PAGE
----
On page 8 of this month’s magazine is a story about Chanel.

To summarise, Russian shoppers and influencers have become vocal over the last month about the sanctions placed on the country since its government invaded Ukraine.

Luxury brand Chanel has for some reason – perhaps its own notorious past affiliation with the Nazi Party – taken the brunt of this discontent after it, like other businesses, closed its Russian stores.


Members of the public in Moscow, as well as Paris, were photographed sticking to Chanel stores posters of Hitler with the brand logo in place of his face.

Elsewhere, influencers have taken to Instagram to post videos of themselves cutting up or auctioning off their Chanel bags, with one hoping to raise money for those affected by the war.

The consensus from the rest of the world is that the plight of Ukraine is somewhat more serious than Russian consumers missing out on their favourite products.

Indeed, if the Russian public are upset by the closures then most would argue the sanctions are doing their job – causing unrest and hopefully making the government pay attention.

One Russian influencer, however, claimed she was denied purchase of a bag and earrings in a Chanel store, not in Russia but in Dubai, because of an EU sanction that includes anyone a company believes may take a luxury product worth €300 or more back to Russia. (There are also reports of Russians unable to access their money when abroad.)

A similar rule has now been extended to the UK, where Russian shoppers are limited when buying luxury items worth more than £300. Harrods spoke about the issue this week, revealing that it had sent an email to all of its customers with Russian residency explaining the new rule.

Marginalising an entire country of people feels strangely unethical in its own way, says PJ Editor Sam Lewis.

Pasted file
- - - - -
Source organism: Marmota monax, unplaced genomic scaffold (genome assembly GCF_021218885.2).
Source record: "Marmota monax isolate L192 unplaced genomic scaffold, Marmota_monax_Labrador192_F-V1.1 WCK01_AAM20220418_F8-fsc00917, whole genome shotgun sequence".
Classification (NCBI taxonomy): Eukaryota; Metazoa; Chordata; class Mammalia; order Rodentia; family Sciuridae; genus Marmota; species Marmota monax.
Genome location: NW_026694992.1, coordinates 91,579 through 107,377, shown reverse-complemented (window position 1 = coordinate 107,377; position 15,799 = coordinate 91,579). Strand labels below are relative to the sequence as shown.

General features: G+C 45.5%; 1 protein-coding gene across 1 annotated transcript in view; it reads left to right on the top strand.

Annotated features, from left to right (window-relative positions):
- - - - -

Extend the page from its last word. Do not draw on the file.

This is an extremely complex and difficult situation with no clear-cut right or wrong.

While it seems sensible to stop people undercutting the sanctions by taking products back to Russia, there are ethical questions, such as how an employee determines whether a customer is Russian, or more generally on the marginalising of Russians the world over.

Harrods’ explanation of the situation has provided some clarity on how retailers can approach the issue with customers, but it still does not answer all questions about how shop staff are supposed to identify and broach the subject with potential Russian customers in-store.

Legally allowing store staff in other parts of the world to turn away people purely because they believe them to be Russian, people who may not have set foot in Russia for many years, feels eerily similar to American segregation or the first stages of Nazi Germany’s persecution of the Jewish people.

The post-Cold War days when every other Hollywood blockbuster contained at least one stereotyped Russian villain still feel very recent.

Let’s not go back to that us-versus-them mindset, and recognise that not every Russian is responsible for or in support of this war. Let’s not let someone’s accent get in the way of good business relationships.

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